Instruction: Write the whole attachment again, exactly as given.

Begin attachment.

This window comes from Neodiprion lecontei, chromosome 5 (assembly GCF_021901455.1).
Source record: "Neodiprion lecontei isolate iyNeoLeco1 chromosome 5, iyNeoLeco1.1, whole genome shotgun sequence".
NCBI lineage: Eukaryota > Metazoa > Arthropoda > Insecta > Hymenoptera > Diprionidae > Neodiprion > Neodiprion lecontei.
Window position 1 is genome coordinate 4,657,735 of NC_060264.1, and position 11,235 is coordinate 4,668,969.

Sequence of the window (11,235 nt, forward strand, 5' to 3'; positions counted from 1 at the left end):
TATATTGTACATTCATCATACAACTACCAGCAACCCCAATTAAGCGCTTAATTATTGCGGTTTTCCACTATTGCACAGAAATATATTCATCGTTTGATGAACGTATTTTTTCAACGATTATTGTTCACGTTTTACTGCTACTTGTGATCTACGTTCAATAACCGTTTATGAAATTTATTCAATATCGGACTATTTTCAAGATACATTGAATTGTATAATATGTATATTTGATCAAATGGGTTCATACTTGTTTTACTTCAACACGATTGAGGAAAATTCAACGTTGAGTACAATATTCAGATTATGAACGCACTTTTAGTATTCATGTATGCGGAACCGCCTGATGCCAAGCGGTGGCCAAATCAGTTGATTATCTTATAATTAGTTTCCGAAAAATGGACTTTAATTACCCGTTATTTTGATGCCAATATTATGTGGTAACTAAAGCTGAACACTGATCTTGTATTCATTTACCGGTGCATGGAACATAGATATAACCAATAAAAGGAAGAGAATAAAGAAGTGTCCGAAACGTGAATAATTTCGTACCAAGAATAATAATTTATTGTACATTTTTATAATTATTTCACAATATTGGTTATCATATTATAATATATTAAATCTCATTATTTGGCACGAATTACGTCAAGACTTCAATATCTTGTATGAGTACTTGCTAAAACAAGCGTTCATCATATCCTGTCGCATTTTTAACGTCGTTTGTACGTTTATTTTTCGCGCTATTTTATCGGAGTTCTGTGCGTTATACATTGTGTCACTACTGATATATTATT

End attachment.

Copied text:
This window comes from Neodiprion lecontei, chromosome 5 (assembly GCF_021901455.1).
Source record: "Neodiprion lecontei isolate iyNeoLeco1 chromosome 5, iyNeoLeco1.1, whole genome shotgun sequence".
NCBI lineage: Eukaryota > Metazoa > Arthropoda > Insecta > Hymenoptera > Diprionidae > Neodiprion > Neodiprion lecontei.
Window position 1 is genome coordinate 4,657,735 of NC_060264.1, and position 11,235 is coordinate 4,668,969.

Sequence of the window (11,235 nt, forward strand, 5' to 3'; positions counted from 1 at the left end):
TATATTGTACATTCATCATACAACTACCAGCAACCCCAATTAAGCGCTTAATTATTGCGGTTTTCCACTATTGCACAGAAATATATTCATCGTTTGATGAACGTATTTTTTCAACGATTATTGTTCACGTTTTACTGCTACTTGTGATCTACGTTCAATAACCGTTTATGAAATTTATTCAATATCGGACTATTTTCAAGATACATTGAATTGTATAATATGTATATTTGATCAAATGGGTTCATACTTGTTTTACTTCAACACGATTGAGGAAAATTCAACGTTGAGTACAATATTCAGATTATGAACGCACTTTTAGTATTCATGTATGCGGAACCGCCTGATGCCAAGCGGTGGCCAAATCAGTTGATTATCTTATAATTAGTTTCCGAAAAATGGACTTTAATTACCCGTTATTTTGATGCCAATATTATGTGGTAACTAAAGCTGAACACTGATCTTGTATTCATTTACCGGTGCATGGAACATAGATATAACCAATAAAAGGAAGAGAATAAAGAAGTGTCCGAAACGTGAATAATTTCGTACCAAGAATAATAATTTATTGTACATTTTTATAATTATTTCACAATATTGGTTATCATATTATAATATATTAAATCTCATTATTTGGCACGAATTACGTCAAGACTTCAATATCTTGTATGAGTACTTGCTAAAACAAGCGTTCATCATATCCTGTCGCATTTTTAACGTCGTTTGTACGTTTATTTTTCGCGCTATTTTATCGGAGTTCTGTGCGTTATACATTGTGTCACTACTGATATATTATT